13 March 2017

Monday morning started out on a very quiet note – I saw a solitary herd of impalas in the first hour and a half of my drive as I scouted the eastern sections checking for the return of the Timbavati Pride of lions, but there weren’t even the usual zebra and wildebeest herds out in the east. Luckily, as the morning heated up from its chilly start, the animals started showing themselves, first in the form of a few giraffe and waterbuck, and followed quickly by a large herd of giraffes with zebra and impalas as we headed west towards where Duma male lion had made his way back into our reserve following his long walk up the Argyle Rd. Although he had been on the move most the morning, when we arrived just after 8am, he had eventually settled, and whilst he was posing nicely when we arrived, within a minute he flopped down and didn’t stir again for the remainder of the sighting – although inactive, it was great to see this impressive boy again after his journey of some 45km back west to the Balule Private Nature Reserve. We left him and headed for some coffee on the banks of Mbali Dam with some hippos and a distant elephant bull, and then carried on to the lodge, not ticking off much before closing down for breakfast. The best news of the morning though was finding where Shongile female leopard had made a kill and for the first time in our area, brought her cub(s) to the kill – tracks were not conclusive, but Goodman said it looked like she had two cubs, whilst Marka said only one. She was not around in the morning and gave us something to follow up on in the afternoon, as did the elephants that had visited the lodge for a drink in the middle of the day.

Checking the northern sections of our concession when we headed out, we came across some warthog, impala and three elephants feeding along the Sohebele riverbed, but when they moved east, and we went around, we couldnt find any sign of them, so decided to leave the area. As we were crossing the riverbed again, one elephant appeared, and the youngster was soon followed by a whole family that came running down the hill past the vehicle into the riverbed before carrying on east where we spent some more time with them before they moved into a thicket and we left them to it. We went to check up on where Shongile’s kill was stashed under a fallen knob thorn on the banks of the Sohebele, quite close to the lodge. At first we could only hear the sound of crunching bones as Shongile fed in the thicket, with a few spots showing. After some time of sitting waiting quietly, a hyena came walking in, attracted by the crunching bones, and rushed in causing Shongile to leap away with what few scraps remained – she managed to get up a very thick tamboti tree where she left the bones and climbed down to rest on the ground and groom. The hyena then came walking towards her again and she sat up and hissed at it, and it sauntered off to the north…that was when we heard the sound that I won’t forget in the hurry, and neither will Shongile…the hyena had bumped into the cub some distance north of us, and the yelps sent Shongile charging in that direction; although we didn’t see anything, we could hear the panic as she tried fearlessly to get her cub back from the jaws of the hyena. Growling, howling, yelping – it was a cacophony of sounds that left me cold and in a mild state of shock. We all sat there. Silenced. The hyena had grabbed the unseen cub and in all likelihood, the results weren’t good. After a few minutes, we made a move in that direction, and found the hyena walking around, blood on its forelimbs, and Shongile sitting helplessly in a tree. The outlook looked almost certain now. The cub was dead. Once Shongile descended and walked off calling for it, we left the area and decided to stop for one of the most sombre drink stops I have ever had. It was nature, yes. But it still wasn’t pleasant to witness, even if we only heard it happening some distance away. The shock was still with us as we made our way home, for an early night, and an uneasy rest. Elsewhere this afternoon the guides and guests saw elephant, rhino, buffalo and elephant, as well as good general game in the north, but that was little compensation for what we had gone through.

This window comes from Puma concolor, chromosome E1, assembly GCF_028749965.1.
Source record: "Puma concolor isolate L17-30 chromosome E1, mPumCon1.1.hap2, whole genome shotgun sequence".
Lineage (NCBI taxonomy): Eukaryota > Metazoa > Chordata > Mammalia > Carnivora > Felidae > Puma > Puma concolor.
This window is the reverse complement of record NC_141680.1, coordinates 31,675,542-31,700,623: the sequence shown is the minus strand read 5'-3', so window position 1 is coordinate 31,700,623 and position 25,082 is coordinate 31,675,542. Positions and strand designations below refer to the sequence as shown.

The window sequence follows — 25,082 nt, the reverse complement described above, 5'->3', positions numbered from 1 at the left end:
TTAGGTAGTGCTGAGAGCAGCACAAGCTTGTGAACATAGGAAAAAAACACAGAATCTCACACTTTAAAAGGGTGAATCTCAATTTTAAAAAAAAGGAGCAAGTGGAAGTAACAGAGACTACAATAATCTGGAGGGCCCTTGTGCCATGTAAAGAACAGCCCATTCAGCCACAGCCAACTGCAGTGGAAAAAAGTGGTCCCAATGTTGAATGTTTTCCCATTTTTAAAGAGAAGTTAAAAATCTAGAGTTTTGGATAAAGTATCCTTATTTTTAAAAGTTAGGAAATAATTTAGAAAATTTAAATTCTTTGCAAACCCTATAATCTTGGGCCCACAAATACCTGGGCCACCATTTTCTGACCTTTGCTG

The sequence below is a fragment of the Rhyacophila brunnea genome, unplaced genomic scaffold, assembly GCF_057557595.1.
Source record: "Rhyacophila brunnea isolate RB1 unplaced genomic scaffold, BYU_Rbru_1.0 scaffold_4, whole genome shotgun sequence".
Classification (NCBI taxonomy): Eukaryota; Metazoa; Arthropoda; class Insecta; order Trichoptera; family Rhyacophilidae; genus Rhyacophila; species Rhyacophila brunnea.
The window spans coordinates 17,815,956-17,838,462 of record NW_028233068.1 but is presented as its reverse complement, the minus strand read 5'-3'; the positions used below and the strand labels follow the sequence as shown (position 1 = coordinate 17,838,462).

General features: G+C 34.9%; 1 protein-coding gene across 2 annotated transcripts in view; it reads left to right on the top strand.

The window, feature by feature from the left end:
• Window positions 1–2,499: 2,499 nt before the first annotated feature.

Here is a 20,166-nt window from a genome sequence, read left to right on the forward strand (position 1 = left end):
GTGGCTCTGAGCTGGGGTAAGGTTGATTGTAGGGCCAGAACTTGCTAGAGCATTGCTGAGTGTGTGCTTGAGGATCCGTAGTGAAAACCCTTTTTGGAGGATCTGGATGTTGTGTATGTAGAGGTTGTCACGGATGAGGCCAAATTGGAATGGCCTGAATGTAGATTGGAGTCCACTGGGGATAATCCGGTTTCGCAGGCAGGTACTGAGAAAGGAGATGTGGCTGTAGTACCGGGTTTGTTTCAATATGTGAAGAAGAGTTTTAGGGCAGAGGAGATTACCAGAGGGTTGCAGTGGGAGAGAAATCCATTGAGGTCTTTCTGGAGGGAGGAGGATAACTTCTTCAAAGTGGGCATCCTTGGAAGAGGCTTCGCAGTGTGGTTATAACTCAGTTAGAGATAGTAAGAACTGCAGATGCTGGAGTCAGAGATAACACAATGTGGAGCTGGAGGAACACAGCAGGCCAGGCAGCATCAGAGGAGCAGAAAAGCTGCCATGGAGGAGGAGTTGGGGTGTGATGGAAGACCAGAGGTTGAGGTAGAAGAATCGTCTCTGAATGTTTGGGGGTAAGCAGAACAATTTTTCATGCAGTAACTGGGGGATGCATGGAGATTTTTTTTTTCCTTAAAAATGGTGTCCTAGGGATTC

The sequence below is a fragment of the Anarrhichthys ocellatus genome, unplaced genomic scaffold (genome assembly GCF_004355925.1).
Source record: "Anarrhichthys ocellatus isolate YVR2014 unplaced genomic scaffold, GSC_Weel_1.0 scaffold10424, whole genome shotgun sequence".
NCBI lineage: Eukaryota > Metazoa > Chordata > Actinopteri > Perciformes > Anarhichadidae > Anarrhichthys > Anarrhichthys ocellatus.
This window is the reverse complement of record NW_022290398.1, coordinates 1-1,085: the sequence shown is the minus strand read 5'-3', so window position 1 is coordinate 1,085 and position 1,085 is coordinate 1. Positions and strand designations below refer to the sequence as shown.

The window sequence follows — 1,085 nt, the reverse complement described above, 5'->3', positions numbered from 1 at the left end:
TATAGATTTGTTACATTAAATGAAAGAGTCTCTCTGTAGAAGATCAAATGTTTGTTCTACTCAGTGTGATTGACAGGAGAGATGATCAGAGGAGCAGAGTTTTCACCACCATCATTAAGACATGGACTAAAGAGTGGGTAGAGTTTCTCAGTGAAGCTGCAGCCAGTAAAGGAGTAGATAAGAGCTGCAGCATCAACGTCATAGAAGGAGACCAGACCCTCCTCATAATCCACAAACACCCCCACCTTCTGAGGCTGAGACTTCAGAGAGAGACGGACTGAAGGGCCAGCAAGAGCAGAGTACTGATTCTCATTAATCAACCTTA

The collection includes a number of neighbouring properties in the Victoria & Alfred Waterfront, in addition to other trendy properties spread out in Cape Town. It also includes private game reserve offerings in Mpumalanga, Timbavati and Serengeti; a historic hotel in Graaff-Reinet, located in the Eastern Cape; a chic property in the bustling Maboneng Precinct, Johannesburg as well as a beach-side lodge in Zanzibar. Newmark further continues to keep a look-out for new, suitable opportunities and developments.

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